Take a public speaking class! It’s super fun and a great way to learn how to become a more engaging presenter. There’s some parts of public speaking, like our body posture and the intonation of our voice, that we might not think to improve without a professor looking out for specific ways to improve it. For instance, I’ve learned this semester that I have vocal fry– I feel much like the character in Pitch Perfect who announced she had nodes because I’ve been announcing the news of my vocal fry to everyone I know. It’s great to learn about parts of ourselves we never knew existed. Anyways, it’s a great class and an important lifelong skill to develop.
Julia Robbins, Editor-in-Chief

History of Western Art, Architecture and Design (L01 Art-Arch 113)

Everybody should take Dr. Wallace’s Western Art survey class before they graduate. This course is only two days a week and the lectures are an incredible experience. Each day after blasting a fun playlist, the lights are dimmed and stunning art is projected onto the gigantic screen. From there, Dr. Wallace tells the history of Western Art as a wonderful story, weaving through time and a variety of mediums. This class requires absolutely no previous art history knowledge and will forever change the way you view art, museums, and history–from ancient to modern. In terms of day to day work, you simply need to attend lectures and take notes while you’re there. Throughout the semester there are two midterms and one paper. There are also discussion sections that meet once every two to three weeks. Overall, this class is an experience that unlike any lecture you will have taken at WashU before. It is a fantastic introduction to Western Art, and whether you continue a path toward Art History or never take a visual arts class again, it is a class that is extremely worth your time.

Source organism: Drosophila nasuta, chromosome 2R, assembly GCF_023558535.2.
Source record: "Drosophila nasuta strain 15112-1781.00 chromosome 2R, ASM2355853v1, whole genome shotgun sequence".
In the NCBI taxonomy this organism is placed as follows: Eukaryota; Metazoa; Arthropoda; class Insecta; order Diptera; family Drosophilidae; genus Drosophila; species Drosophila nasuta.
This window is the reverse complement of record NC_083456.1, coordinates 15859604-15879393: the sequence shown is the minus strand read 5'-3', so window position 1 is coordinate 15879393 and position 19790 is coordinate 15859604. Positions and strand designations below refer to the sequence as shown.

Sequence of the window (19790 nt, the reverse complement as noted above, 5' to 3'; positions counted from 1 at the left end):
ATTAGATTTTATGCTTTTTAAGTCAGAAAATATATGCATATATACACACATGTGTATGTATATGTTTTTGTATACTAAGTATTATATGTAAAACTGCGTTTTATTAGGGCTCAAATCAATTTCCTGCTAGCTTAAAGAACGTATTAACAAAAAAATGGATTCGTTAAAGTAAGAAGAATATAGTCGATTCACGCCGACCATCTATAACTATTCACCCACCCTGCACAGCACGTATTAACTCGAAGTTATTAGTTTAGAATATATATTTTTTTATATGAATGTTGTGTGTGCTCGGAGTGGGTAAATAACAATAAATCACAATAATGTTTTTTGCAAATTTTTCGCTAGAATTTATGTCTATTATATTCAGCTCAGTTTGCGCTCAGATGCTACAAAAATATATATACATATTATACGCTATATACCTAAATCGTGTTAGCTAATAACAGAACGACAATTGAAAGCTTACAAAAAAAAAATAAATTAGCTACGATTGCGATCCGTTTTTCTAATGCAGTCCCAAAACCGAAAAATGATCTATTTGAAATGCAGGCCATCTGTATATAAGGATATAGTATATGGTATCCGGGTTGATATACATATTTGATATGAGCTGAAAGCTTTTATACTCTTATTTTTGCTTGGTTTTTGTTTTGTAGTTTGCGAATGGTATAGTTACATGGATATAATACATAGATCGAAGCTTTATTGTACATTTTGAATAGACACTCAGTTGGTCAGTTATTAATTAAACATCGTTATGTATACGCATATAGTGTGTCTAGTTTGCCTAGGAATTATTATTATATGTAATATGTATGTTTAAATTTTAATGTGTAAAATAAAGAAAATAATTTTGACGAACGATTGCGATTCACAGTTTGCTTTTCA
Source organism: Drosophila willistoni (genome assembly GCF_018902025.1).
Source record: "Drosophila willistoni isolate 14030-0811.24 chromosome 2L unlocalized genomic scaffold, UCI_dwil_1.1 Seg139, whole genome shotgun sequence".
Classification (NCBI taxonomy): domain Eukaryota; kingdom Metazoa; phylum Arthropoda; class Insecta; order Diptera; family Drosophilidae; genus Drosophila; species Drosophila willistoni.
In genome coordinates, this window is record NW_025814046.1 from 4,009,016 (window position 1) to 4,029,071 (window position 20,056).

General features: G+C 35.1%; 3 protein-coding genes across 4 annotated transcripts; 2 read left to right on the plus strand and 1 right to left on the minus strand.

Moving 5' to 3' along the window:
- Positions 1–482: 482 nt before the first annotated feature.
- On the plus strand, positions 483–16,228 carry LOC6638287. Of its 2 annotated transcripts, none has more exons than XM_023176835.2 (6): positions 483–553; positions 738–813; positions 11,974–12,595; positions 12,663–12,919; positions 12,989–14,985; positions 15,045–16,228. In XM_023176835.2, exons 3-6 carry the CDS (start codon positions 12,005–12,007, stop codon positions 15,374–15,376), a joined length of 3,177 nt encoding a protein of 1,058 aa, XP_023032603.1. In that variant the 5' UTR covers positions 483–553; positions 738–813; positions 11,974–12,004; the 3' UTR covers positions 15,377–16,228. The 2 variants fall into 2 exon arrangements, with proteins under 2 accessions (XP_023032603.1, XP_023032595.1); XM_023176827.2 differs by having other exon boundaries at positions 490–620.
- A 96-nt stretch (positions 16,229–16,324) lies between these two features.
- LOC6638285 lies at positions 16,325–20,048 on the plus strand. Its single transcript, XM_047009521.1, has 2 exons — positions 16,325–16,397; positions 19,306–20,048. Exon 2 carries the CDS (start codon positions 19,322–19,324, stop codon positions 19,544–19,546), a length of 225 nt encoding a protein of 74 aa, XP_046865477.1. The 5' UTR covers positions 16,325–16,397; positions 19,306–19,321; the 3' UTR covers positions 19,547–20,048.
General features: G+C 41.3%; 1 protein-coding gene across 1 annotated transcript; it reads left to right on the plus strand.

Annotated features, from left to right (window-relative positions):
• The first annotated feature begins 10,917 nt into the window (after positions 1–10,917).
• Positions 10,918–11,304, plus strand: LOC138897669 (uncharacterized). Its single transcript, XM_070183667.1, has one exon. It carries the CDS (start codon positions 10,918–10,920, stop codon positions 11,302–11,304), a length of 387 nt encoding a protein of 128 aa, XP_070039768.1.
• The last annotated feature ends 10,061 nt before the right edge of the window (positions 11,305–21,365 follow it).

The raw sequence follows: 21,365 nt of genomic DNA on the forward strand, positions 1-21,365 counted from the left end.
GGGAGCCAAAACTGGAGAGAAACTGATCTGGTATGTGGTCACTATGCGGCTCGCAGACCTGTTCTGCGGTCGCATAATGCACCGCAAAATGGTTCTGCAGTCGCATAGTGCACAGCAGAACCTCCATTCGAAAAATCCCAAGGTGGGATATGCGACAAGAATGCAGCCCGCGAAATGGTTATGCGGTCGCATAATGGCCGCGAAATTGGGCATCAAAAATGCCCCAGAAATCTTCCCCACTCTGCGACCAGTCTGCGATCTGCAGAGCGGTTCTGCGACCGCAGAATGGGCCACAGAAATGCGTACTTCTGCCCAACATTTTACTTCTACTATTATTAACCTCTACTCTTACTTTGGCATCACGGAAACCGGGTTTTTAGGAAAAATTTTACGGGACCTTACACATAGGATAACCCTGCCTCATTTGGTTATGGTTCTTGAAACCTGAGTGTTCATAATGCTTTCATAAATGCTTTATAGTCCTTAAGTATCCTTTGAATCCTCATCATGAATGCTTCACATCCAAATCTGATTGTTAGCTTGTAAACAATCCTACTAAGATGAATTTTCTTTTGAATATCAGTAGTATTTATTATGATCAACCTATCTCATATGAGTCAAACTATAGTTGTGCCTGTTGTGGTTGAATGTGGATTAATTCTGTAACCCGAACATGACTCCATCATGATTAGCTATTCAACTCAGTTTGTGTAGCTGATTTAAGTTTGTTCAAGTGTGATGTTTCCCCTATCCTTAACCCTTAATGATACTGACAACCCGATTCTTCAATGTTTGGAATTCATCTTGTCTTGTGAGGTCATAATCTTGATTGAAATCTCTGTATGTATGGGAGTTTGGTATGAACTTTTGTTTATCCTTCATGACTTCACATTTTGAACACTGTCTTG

—Alice Gottesman, Senior Scene Editor

Problems in Philosophy (L30 Phil 120F)
This is a great intro philosophy class that I highly recommend if anyone wants a window into what an advanced philosophy class is like. I had Professor Brown and he was so knowledgeable and prepared. You get a lot of breadth in a class like this. One week you’ll be talking about religion and the nature of belief and the next you’ll be talking about sex or what happiness is. The class was almost entirely discussion based. You’d read a text about 10 pages long and then the entire class would be us throwing ideas at our teacher and him or another student responding to your ideas. In terms of workload, the class is graded based on 2 essays that you get creative control over and a weekly 5 question quiz about the reading content. If you’re gonna take this class, I highly recommend taking it with a friend or two. I was so impressed and surprised by the opinions and takes that my friends had and it made reading the text actually fun, which you might not have any experience with yet.
—William Labrador, Junior Scene Editor

The Roots of Ferguson: Understanding Racial Inequality in the Contemporary U.S. (L40 SOC 2010)
Since WashU is a school where 90 percent of our undergraduates come in from out of state, for many members of our student body, rooting oneself in the history—and legacy—of St. Louis should be a top priority. However, no one ever said that wasn’t a tall order, so classes like The Roots of Ferguson (taught by Jake Rosenfeld) are a great place to start. Beyond St. Louis, though (as the course subtitle suggests) this class sheds light on the systemic and structural forces that perpetuate racial inequality nationwide. For me, a doe-eyed freshman who had never talked frankly about racism in the classroom before, it was my first dip into the historical context that shed light on my experience moving through the world. Maybe it can be the same for you.
—Jamila Dawkins, Managing Forum Editor